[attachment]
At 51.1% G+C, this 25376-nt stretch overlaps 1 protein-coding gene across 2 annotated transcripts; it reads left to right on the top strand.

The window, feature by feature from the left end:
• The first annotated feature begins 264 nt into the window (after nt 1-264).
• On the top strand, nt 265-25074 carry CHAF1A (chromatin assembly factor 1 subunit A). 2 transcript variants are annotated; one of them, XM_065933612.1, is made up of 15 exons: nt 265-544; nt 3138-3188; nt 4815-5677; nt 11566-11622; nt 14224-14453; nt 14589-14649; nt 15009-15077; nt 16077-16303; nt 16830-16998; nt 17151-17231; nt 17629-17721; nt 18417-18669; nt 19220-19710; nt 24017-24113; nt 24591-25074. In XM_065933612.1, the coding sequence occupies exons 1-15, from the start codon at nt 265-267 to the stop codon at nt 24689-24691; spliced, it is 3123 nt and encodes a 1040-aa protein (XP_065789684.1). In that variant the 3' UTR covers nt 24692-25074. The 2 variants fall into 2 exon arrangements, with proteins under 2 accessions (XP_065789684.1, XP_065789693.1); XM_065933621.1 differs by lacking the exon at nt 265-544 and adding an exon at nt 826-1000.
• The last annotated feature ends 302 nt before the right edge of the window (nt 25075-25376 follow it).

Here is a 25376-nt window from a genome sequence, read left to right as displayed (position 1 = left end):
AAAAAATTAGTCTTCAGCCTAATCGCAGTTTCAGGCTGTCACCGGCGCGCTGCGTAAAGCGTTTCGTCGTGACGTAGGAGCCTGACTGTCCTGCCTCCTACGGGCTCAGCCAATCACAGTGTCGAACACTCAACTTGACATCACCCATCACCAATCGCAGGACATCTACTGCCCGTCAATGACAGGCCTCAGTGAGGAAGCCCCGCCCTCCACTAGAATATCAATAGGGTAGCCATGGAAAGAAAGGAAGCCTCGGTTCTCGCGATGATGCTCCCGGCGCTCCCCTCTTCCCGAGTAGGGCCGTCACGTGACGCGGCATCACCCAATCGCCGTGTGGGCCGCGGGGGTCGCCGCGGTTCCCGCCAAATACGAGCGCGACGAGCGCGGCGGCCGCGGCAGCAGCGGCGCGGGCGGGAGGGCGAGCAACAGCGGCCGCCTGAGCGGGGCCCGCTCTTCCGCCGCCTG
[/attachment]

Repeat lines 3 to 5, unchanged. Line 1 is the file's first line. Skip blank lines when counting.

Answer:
• The first annotated feature begins 264 nt into the window (after nt 1-264).
• On the top strand, nt 265-25074 carry CHAF1A (chromatin assembly factor 1 subunit A). 2 transcript variants are annotated; one of them, XM_065933612.1, is made up of 15 exons: nt 265-544; nt 3138-3188; nt 4815-5677; nt 11566-11622; nt 14224-14453; nt 14589-14649; nt 15009-15077; nt 16077-16303; nt 16830-16998; nt 17151-17231; nt 17629-17721; nt 18417-18669; nt 19220-19710; nt 24017-24113; nt 24591-25074. In XM_065933612.1, the coding sequence occupies exons 1-15, from the start codon at nt 265-267 to the stop codon at nt 24689-24691; spliced, it is 3123 nt and encodes a 1040-aa protein (XP_065789684.1). In that variant the 3' UTR covers nt 24692-25074. The 2 variants fall into 2 exon arrangements, with proteins under 2 accessions (XP_065789684.1, XP_065789693.1); XM_065933621.1 differs by lacking the exon at nt 265-544 and adding an exon at nt 826-1000.
• The last annotated feature ends 302 nt before the right edge of the window (nt 25075-25376 follow it).